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My memoir ‘Waiting in the Wings’ is free today and until February 5th on Amazon.  It is now #1 in Amazon UK’s free books ‘Aging Parents’ category, and #6 in ‘Memoirs’.  Thanks to all who have downloaded it today.

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http://bookShow.me/B01M3MOEPV

At the grand old age of 92, my mother Dot suddenly starts telling me that she loves me. I am quite dumbstruck at these outbursts of emotion, as she has never mentioned the fact before in all of my 58 years. Over the entire course of my lifetime we have often argued bitterly, and have never really seen eye-to-eye over anything. I squirm with the inner knowledge that she wants me to reply in a similar vein, but try as I might, I cannot.

The guilt I feel at being unable to grant Dot her wish is overwhelming. As Dot’s health deteriorates more towards the final chapters of her life, I take on the role of carer. I find the only way to bring her out of her perpetual misery is to reminisce on past events by showing her old family photographs, and by helping her to remember holidays and happier times. We look back without anger and sometimes with a lot of laughter, getting to know each other better, raking over the past, and talking more than we have ever done. The process helps me, a middle-aged woman, understand the perils of ageing that I might one day face, and also the struggles that elderly people suffer on a day-to-day basis while stoically attempting to maintain their independence.

This is a true story, told in flashbacks and in modern-day often humorous conversations with my mother.


5 star review from J. Jonas on 14/12/16:

I have come to expect a well-constructed, intelligently-written book from this accomplished author, and Waiting in the Wings ticks all the right boxes. The story of the author’s rollercoaster relationship with her mother is told with honesty. She regrets that she cannot say the words, ‘I love you,’ to a mother who has been exasperating and difficult to deal with, even in her vulnerability and defiance as she clings to her independence and refuses professional care help. Although the author can’t say the words, we see through her daily actions and patience, the love and compassion that lie beneath.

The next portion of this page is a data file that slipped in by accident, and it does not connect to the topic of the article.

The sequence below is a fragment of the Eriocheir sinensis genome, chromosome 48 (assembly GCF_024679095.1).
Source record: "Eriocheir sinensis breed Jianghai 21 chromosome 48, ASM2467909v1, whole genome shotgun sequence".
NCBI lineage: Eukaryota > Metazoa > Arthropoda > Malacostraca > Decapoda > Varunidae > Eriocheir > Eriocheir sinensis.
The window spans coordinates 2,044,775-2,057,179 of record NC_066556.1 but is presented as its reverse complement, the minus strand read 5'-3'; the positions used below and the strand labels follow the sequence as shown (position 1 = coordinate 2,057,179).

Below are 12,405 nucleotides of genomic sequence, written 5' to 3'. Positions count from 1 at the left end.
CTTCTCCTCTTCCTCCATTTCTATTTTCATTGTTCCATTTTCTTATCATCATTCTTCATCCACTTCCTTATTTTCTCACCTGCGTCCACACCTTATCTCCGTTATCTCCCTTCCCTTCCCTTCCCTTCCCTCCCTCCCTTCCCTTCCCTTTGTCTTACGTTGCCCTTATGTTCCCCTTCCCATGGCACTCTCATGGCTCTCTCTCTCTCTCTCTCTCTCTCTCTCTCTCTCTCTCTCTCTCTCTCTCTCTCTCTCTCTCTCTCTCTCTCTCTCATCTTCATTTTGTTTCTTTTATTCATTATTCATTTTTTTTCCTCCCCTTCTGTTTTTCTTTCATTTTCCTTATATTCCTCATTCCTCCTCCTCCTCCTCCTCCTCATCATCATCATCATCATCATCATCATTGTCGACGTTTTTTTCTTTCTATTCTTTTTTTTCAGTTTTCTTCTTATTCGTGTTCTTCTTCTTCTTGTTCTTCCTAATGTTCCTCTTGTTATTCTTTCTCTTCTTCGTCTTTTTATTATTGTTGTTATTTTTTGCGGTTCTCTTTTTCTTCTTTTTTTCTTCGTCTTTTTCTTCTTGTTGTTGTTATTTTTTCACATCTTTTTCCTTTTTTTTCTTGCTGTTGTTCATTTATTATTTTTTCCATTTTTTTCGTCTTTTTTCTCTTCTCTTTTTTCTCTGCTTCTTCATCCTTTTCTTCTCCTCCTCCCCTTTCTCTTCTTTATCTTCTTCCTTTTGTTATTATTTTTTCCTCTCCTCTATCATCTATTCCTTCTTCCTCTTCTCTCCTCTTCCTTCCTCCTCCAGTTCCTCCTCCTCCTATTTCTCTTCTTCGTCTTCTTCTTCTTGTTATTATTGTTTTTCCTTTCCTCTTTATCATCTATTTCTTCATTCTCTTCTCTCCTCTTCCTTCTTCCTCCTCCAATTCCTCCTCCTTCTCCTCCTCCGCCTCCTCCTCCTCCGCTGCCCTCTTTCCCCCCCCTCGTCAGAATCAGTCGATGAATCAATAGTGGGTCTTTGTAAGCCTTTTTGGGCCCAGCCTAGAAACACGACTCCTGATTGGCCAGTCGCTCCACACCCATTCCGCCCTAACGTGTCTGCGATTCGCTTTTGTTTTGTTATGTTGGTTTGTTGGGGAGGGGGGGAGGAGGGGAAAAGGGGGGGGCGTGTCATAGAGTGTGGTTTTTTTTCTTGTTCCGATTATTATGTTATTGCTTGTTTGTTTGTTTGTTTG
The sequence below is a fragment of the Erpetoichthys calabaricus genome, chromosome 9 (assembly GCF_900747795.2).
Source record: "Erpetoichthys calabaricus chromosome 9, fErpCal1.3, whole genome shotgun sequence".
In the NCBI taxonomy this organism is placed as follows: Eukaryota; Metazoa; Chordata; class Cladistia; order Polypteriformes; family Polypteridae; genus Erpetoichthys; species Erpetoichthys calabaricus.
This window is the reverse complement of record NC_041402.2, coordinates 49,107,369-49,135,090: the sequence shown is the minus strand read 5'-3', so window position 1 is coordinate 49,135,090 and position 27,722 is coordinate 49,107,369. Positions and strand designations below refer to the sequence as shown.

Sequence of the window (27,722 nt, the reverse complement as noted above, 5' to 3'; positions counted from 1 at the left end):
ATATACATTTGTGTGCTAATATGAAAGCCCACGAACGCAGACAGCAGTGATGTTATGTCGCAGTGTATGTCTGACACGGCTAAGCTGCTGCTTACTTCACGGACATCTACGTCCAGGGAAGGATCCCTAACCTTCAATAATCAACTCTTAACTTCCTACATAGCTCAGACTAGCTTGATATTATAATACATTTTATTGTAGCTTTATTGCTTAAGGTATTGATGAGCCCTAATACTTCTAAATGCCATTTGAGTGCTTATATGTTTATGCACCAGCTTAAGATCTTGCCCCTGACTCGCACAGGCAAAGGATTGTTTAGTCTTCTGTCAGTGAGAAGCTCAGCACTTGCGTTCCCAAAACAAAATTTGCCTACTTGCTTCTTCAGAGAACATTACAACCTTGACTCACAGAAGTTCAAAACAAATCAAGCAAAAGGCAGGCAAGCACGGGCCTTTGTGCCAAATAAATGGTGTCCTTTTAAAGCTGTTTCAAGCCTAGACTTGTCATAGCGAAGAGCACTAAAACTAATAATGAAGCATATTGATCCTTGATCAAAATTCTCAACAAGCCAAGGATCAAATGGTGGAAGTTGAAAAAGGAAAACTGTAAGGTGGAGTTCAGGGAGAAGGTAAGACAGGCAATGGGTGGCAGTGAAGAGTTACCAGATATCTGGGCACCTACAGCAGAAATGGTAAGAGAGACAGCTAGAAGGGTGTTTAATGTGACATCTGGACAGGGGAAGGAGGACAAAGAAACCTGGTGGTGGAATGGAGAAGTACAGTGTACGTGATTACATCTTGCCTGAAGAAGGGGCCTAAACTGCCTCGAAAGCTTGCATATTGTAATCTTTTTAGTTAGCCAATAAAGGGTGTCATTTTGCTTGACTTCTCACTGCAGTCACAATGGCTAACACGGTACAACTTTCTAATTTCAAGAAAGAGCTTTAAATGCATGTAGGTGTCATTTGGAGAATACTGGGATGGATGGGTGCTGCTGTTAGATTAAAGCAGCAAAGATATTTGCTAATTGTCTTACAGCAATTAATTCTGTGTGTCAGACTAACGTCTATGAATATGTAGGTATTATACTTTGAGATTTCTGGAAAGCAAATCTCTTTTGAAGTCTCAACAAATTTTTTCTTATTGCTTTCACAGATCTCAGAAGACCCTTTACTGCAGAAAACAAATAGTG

I applaud the author’s courage in writing so openly about her family, laying bare her thoughts about them – it takes guts to do that and it takes excellent writing to put across a tale that is absorbing, funny and poignant. Waiting in the Wings achieves all that. I felt as if I knew the characters as much as my own family, which is due to the power of the dialogue, the narration and descriptive passages. I became the fly on the wall, observing events as the author explored the past and the present, combining her life story with that of her mother. The flashbacks are never confusing. The book drew me in, held my attention and had me laughing aloud at some the characters’ antics. Highly recommended on so many levels, not least for the portrayals of heartache, comedy and a willingness to allow love and wit to prevail.


5 star review from Nancy L. Silk on 4/1/17:

This is a true account which the author shares with readers via flashbacks and in modern-day humorous conversations with her mother. Stevie is 58 years old, her mom, Dot, is 92 when Dot starts telling her she loves her. They always had arguments and disagreements over the years. But looking back there are also lots of humorous times to remember. This is a life event which most of us have to face eventually. It’s not easy, but caring for an aged person can alleviate pain and guilt at the end of life. Very well worth reading, especially for those who have loved ones turning the corner into old age.

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